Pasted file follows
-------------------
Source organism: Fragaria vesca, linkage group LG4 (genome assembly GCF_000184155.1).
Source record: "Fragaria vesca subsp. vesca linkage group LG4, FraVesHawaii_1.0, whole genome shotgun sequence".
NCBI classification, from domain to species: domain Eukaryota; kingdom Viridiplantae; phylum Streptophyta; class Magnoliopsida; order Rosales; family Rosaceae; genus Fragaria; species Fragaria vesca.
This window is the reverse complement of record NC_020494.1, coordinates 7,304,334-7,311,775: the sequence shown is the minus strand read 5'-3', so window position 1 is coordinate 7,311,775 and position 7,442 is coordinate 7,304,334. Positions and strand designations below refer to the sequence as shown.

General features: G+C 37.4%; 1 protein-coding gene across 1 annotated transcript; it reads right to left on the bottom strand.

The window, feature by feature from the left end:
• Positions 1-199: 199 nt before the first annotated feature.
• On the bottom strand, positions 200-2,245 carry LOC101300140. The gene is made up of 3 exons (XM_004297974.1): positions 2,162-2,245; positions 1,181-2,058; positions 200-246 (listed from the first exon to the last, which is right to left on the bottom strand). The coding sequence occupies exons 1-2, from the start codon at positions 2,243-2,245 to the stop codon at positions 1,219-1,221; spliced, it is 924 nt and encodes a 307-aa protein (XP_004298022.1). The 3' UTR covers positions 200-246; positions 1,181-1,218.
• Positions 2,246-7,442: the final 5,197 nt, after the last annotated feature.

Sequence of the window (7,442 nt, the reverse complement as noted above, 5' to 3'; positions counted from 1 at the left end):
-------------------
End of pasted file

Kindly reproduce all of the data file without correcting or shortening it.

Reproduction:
Source organism: Fragaria vesca, linkage group LG4 (genome assembly GCF_000184155.1).
Source record: "Fragaria vesca subsp. vesca linkage group LG4, FraVesHawaii_1.0, whole genome shotgun sequence".
NCBI classification, from domain to species: domain Eukaryota; kingdom Viridiplantae; phylum Streptophyta; class Magnoliopsida; order Rosales; family Rosaceae; genus Fragaria; species Fragaria vesca.
This window is the reverse complement of record NC_020494.1, coordinates 7,304,334-7,311,775: the sequence shown is the minus strand read 5'-3', so window position 1 is coordinate 7,311,775 and position 7,442 is coordinate 7,304,334. Positions and strand designations below refer to the sequence as shown.

General features: G+C 37.4%; 1 protein-coding gene across 1 annotated transcript; it reads right to left on the bottom strand.

The window, feature by feature from the left end:
• Positions 1-199: 199 nt before the first annotated feature.
• On the bottom strand, positions 200-2,245 carry LOC101300140. The gene is made up of 3 exons (XM_004297974.1): positions 2,162-2,245; positions 1,181-2,058; positions 200-246 (listed from the first exon to the last, which is right to left on the bottom strand). The coding sequence occupies exons 1-2, from the start codon at positions 2,243-2,245 to the stop codon at positions 1,219-1,221; spliced, it is 924 nt and encodes a 307-aa protein (XP_004298022.1). The 3' UTR covers positions 200-246; positions 1,181-1,218.
• Positions 2,246-7,442: the final 5,197 nt, after the last annotated feature.

Sequence of the window (7,442 nt, the reverse complement as noted above, 5' to 3'; positions counted from 1 at the left end):